Senator Dillon Pushes for Vote of No Confidence in ‘Nigerian’ Head of Liberia Anti-Corruption Agency over His Nationality Crisis


MONROVIA – The Liberian Senate will on Thursday, Jan. 28, 2021, deliberate on how to address issues surrounding the nationality of Cllr. A. Ndubuisi Nwabudike, head of the Liberian Anti-Corruption Commission (LACC). The Senate in its plenary session on Thursday, set the date to discuss the status of the Nigerian native’s Liberian citizenship.  

Initially, he was nominated chair of the National Election Commission, but the Senate rejected him.

On Thursday, Senator Darius Dillon of Montserrado County asked his colleagues to pass a vote of no confidence in the LACC boss because he lied about his nationality during his confirmation hearing before the Senate Committee on Autonomous Agencies.

The committee refused to conform   Nwabudike on grounds that he provided contradicting information regarding his date of birth and failed to prove that he went through the legal procedures to obtain Liberian citizenship.

When Nwabudike’s failure to prove his Liberian citizenship forced President George Manneh Weah to withdraw his nomination as chair of the NEC.

During Thursday’s plenary session, the Senate leadership headed Pro-temp Albert Chie and  Senator Gble-Gbo Brown of Maryland County pleaded with the plenary to give them until January 28, 2021, to produce  comprehensive report that  would resolve the issues surrounding Nwabudike’s citizenship.

The debate about Cllr. A. Ndubuisi Nwabudike, position as chairman at the LACC is a long standing debate in the Liberian Senate. Many, including senators Prince Johnson of Nimba County, Conmany Wesseh (Rivergee) and Steve Zargo (Lofa), have been pushing Chie to resolve the issue.

Some argue that the Senate is not the place to hire or fire people in the executive branch. That authority lies with the president, they said.

The Liberian Bar Association led by its president Cllr. Tiawan Gongloe investigated the matter and determined that Nwabudike is a fraudster. He lied about his citizenship.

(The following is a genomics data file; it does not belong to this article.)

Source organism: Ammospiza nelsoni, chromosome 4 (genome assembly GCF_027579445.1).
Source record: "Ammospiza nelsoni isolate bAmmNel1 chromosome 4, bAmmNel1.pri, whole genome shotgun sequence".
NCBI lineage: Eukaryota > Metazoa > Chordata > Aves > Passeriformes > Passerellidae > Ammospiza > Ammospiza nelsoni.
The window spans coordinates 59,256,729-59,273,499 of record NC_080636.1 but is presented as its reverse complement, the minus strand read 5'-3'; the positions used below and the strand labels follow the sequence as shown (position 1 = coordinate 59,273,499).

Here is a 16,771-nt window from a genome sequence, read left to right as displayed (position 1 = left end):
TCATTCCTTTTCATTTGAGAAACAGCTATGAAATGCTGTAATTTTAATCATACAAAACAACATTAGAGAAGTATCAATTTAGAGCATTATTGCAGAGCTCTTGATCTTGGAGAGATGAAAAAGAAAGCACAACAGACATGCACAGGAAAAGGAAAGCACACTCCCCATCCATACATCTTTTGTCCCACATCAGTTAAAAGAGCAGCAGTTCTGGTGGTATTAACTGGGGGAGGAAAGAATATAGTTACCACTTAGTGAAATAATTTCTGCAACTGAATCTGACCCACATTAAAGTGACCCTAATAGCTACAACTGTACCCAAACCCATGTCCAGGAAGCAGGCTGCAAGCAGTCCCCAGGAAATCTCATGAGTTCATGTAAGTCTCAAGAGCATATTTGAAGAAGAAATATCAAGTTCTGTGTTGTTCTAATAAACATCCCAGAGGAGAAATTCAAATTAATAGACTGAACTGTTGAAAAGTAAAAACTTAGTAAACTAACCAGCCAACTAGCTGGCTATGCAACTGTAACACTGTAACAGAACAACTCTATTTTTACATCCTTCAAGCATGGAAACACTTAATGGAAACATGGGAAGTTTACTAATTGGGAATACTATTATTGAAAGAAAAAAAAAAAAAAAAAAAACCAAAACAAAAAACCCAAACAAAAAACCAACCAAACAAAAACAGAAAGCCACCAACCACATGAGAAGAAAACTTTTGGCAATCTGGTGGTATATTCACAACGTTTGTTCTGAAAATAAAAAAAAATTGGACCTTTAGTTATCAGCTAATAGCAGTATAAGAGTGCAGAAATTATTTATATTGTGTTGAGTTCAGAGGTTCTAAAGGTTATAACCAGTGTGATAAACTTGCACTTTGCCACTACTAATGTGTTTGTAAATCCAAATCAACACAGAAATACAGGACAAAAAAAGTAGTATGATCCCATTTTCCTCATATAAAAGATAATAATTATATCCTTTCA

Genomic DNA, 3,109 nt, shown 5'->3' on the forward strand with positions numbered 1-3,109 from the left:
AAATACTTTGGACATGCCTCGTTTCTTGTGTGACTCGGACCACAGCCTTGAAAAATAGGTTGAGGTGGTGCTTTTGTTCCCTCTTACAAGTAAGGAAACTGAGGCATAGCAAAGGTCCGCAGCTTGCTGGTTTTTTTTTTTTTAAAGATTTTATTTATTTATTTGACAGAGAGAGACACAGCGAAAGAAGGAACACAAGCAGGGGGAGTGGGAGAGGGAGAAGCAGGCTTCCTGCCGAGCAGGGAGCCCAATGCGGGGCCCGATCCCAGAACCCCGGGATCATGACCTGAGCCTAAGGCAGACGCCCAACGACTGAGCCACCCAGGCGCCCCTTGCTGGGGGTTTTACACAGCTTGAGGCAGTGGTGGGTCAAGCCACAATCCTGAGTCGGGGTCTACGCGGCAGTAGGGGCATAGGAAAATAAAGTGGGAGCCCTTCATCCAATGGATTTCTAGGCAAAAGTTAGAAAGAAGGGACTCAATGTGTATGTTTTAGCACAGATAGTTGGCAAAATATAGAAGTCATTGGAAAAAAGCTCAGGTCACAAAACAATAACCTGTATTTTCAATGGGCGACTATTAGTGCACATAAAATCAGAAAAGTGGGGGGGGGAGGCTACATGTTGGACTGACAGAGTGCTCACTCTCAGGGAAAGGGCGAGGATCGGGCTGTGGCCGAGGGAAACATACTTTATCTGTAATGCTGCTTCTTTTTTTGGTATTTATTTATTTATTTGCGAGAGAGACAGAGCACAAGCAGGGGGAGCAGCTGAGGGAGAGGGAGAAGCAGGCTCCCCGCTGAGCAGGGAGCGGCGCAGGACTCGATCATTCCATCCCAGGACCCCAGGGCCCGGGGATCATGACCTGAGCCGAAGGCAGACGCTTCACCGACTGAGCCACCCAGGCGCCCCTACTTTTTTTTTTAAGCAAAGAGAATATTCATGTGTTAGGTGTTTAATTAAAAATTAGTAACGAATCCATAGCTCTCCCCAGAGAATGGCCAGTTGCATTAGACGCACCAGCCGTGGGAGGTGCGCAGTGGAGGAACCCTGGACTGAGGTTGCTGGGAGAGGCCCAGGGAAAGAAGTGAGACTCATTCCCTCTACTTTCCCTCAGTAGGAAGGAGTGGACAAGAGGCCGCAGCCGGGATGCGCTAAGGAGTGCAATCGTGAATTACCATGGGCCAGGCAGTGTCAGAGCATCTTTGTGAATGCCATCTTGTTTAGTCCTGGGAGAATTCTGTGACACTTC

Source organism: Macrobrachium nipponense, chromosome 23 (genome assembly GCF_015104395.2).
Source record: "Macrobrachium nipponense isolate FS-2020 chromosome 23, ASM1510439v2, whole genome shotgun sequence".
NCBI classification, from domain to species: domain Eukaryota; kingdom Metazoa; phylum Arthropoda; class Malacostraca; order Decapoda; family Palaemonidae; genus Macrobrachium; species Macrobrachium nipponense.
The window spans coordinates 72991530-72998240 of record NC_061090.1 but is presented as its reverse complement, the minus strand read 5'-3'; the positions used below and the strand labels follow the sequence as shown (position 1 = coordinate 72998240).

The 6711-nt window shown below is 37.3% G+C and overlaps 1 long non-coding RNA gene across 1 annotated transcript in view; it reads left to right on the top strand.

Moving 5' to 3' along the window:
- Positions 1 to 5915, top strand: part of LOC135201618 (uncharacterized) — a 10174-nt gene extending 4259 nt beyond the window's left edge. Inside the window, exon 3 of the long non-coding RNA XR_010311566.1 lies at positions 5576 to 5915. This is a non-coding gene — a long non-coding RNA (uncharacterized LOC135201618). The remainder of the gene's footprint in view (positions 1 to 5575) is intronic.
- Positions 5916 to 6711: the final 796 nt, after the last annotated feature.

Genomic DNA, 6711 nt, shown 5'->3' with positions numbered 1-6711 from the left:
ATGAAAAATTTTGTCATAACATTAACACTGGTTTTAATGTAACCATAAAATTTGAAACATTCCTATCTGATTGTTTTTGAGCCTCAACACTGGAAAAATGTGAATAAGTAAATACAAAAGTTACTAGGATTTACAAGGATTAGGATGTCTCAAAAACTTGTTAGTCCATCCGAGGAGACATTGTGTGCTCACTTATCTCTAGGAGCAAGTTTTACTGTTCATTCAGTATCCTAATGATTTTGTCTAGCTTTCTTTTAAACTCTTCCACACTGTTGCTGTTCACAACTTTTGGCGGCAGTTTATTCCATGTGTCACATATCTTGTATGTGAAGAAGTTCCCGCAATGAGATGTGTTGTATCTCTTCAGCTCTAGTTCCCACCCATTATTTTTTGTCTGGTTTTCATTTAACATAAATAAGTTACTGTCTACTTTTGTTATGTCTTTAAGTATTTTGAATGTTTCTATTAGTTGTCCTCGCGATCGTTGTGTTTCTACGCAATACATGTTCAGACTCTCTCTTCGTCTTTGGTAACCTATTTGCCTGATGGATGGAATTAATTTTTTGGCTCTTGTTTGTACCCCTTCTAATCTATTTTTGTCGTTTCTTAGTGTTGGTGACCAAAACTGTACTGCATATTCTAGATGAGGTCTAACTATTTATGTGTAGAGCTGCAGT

Section 6.3 of the LACC Act says, “Each member of the Commission shall be a Liberian citizen of not less than thirty (30) years of age, of good moral character in the community, and with proven records in anti-corruption advocacy or professional training and/or experience in law, law enforcement, accounting, auditing or a related field.

 It has become crystal clear that this Nigerian lawyer by virtue of the requirements as stated in Act that created the LACC does not deserve the privilege to serve as a corruption fighter.

Section 6.2 of the LACC Act states that “The five (5) Commissioners shall be nominated by the President. The President may consult the civil society pursuant to the partnership between Governments and said civil society in the fight against corruption. Upon being confirmed by the Liberian Senate, the Commissioners shall subsequently be appointed and commissioned to their respective offices by the President.”

The crafters of the Act were very cognizant of the role of the civil society in shaping the democratic growth and social justice in a nation. The President must note that several integrity civil society organizations began calling for his removal from the LACC after his disgraceful flop at the Senate.